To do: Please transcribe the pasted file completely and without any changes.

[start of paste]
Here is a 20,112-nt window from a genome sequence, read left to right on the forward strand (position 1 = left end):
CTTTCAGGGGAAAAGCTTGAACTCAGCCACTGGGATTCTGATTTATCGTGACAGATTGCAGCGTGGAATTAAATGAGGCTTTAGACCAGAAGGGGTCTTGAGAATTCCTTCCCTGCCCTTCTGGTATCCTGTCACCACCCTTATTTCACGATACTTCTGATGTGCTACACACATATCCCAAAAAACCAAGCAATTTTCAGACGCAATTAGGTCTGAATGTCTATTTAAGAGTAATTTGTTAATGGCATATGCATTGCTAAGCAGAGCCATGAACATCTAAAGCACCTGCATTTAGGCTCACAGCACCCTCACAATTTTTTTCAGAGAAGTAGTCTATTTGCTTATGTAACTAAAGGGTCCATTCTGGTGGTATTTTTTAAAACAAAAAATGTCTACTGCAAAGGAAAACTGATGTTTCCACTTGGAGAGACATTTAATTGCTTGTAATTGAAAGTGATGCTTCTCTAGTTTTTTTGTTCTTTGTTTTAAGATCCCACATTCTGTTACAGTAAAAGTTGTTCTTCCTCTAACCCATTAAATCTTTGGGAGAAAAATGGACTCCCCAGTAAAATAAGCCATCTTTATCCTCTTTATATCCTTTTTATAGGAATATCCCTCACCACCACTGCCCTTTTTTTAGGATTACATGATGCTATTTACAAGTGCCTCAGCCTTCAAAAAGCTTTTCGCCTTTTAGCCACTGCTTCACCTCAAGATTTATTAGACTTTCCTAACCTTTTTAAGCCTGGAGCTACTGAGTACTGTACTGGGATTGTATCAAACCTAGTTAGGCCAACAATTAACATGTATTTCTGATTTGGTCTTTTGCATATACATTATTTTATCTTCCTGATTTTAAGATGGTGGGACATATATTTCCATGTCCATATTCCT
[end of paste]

Here is a 20,112-nt window from a genome sequence, read left to right on the forward strand (position 1 = left end):
CTTTCAGGGGAAAAGCTTGAACTCAGCCACTGGGATTCTGATTTATCGTGACAGATTGCAGCGTGGAATTAAATGAGGCTTTAGACCAGAAGGGGTCTTGAGAATTCCTTCCCTGCCCTTCTGGTATCCTGTCACCACCCTTATTTCACGATACTTCTGATGTGCTACACACATATCCCAAAAAACCAAGCAATTTTCAGACGCAATTAGGTCTGAATGTCTATTTAAGAGTAATTTGTTAATGGCATATGCATTGCTAAGCAGAGCCATGAACATCTAAAGCACCTGCATTTAGGCTCACAGCACCCTCACAATTTTTTTCAGAGAAGTAGTCTATTTGCTTATGTAACTAAAGGGTCCATTCTGGTGGTATTTTTTAAAACAAAAAATGTCTACTGCAAAGGAAAACTGATGTTTCCACTTGGAGAGACATTTAATTGCTTGTAATTGAAAGTGATGCTTCTCTAGTTTTTTTGTTCTTTGTTTTAAGATCCCACATTCTGTTACAGTAAAAGTTGTTCTTCCTCTAACCCATTAAATCTTTGGGAGAAAAATGGACTCCCCAGTAAAATAAGCCATCTTTATCCTCTTTATATCCTTTTTATAGGAATATCCCTCACCACCACTGCCCTTTTTTTAGGATTACATGATGCTATTTACAAGTGCCTCAGCCTTCAAAAAGCTTTTCGCCTTTTAGCCACTGCTTCACCTCAAGATTTATTAGACTTTCCTAACCTTTTTAAGCCTGGAGCTACTGAGTACTGTACTGGGATTGTATCAAACCTAGTTAGGCCAACAATTAACATGTATTTCTGATTTGGTCTTTTGCATATACATTATTTTATCTTCCTGATTTTAAGATGGTGGGACATATATTTCCATGTCCATATTCCT